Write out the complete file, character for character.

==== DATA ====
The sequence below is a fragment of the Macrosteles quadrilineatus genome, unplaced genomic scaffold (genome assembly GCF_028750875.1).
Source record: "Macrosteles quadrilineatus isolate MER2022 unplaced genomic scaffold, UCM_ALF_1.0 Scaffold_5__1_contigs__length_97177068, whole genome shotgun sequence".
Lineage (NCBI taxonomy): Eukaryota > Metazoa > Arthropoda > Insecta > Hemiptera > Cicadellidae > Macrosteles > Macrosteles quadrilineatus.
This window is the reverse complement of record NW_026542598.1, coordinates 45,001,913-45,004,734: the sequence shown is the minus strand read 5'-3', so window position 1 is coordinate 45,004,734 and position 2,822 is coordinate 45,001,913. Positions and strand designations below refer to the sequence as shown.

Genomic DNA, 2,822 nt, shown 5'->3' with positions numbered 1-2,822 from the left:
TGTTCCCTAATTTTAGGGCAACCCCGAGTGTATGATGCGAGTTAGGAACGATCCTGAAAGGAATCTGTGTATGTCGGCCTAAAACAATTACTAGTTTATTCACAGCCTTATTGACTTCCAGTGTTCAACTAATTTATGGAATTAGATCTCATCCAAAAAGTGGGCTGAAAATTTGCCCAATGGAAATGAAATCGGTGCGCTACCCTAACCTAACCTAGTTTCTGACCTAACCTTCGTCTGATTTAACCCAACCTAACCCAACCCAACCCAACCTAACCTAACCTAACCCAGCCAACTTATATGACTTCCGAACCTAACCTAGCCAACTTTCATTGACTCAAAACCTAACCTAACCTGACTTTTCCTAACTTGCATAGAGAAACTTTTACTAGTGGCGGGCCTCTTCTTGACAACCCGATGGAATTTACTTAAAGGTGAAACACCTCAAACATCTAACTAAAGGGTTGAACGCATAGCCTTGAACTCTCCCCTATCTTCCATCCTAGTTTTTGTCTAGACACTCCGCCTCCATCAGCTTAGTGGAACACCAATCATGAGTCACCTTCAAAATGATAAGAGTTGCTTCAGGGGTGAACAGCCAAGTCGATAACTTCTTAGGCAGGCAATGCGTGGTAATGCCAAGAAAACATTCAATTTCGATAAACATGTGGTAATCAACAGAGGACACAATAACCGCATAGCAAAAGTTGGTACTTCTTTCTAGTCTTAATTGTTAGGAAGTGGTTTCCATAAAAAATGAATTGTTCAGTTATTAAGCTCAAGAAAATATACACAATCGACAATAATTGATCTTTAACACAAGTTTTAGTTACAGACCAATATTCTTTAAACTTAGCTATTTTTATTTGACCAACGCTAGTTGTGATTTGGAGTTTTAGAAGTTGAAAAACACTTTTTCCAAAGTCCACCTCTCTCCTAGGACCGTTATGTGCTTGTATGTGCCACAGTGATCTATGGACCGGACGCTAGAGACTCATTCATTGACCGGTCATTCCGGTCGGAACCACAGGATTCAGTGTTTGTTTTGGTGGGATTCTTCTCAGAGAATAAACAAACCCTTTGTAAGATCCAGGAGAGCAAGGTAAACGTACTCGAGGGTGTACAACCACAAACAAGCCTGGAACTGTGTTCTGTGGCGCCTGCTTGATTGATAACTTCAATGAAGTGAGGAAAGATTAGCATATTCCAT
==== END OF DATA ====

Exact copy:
The sequence below is a fragment of the Macrosteles quadrilineatus genome, unplaced genomic scaffold (genome assembly GCF_028750875.1).
Source record: "Macrosteles quadrilineatus isolate MER2022 unplaced genomic scaffold, UCM_ALF_1.0 Scaffold_5__1_contigs__length_97177068, whole genome shotgun sequence".
Lineage (NCBI taxonomy): Eukaryota > Metazoa > Arthropoda > Insecta > Hemiptera > Cicadellidae > Macrosteles > Macrosteles quadrilineatus.
This window is the reverse complement of record NW_026542598.1, coordinates 45,001,913-45,004,734: the sequence shown is the minus strand read 5'-3', so window position 1 is coordinate 45,004,734 and position 2,822 is coordinate 45,001,913. Positions and strand designations below refer to the sequence as shown.

Genomic DNA, 2,822 nt, shown 5'->3' with positions numbered 1-2,822 from the left:
TGTTCCCTAATTTTAGGGCAACCCCGAGTGTATGATGCGAGTTAGGAACGATCCTGAAAGGAATCTGTGTATGTCGGCCTAAAACAATTACTAGTTTATTCACAGCCTTATTGACTTCCAGTGTTCAACTAATTTATGGAATTAGATCTCATCCAAAAAGTGGGCTGAAAATTTGCCCAATGGAAATGAAATCGGTGCGCTACCCTAACCTAACCTAGTTTCTGACCTAACCTTCGTCTGATTTAACCCAACCTAACCCAACCCAACCCAACCTAACCTAACCTAACCCAGCCAACTTATATGACTTCCGAACCTAACCTAGCCAACTTTCATTGACTCAAAACCTAACCTAACCTGACTTTTCCTAACTTGCATAGAGAAACTTTTACTAGTGGCGGGCCTCTTCTTGACAACCCGATGGAATTTACTTAAAGGTGAAACACCTCAAACATCTAACTAAAGGGTTGAACGCATAGCCTTGAACTCTCCCCTATCTTCCATCCTAGTTTTTGTCTAGACACTCCGCCTCCATCAGCTTAGTGGAACACCAATCATGAGTCACCTTCAAAATGATAAGAGTTGCTTCAGGGGTGAACAGCCAAGTCGATAACTTCTTAGGCAGGCAATGCGTGGTAATGCCAAGAAAACATTCAATTTCGATAAACATGTGGTAATCAACAGAGGACACAATAACCGCATAGCAAAAGTTGGTACTTCTTTCTAGTCTTAATTGTTAGGAAGTGGTTTCCATAAAAAATGAATTGTTCAGTTATTAAGCTCAAGAAAATATACACAATCGACAATAATTGATCTTTAACACAAGTTTTAGTTACAGACCAATATTCTTTAAACTTAGCTATTTTTATTTGACCAACGCTAGTTGTGATTTGGAGTTTTAGAAGTTGAAAAACACTTTTTCCAAAGTCCACCTCTCTCCTAGGACCGTTATGTGCTTGTATGTGCCACAGTGATCTATGGACCGGACGCTAGAGACTCATTCATTGACCGGTCATTCCGGTCGGAACCACAGGATTCAGTGTTTGTTTTGGTGGGATTCTTCTCAGAGAATAAACAAACCCTTTGTAAGATCCAGGAGAGCAAGGTAAACGTACTCGAGGGTGTACAACCACAAACAAGCCTGGAACTGTGTTCTGTGGCGCCTGCTTGATTGATAACTTCAATGAAGTGAGGAAAGATTAGCATATTCCAT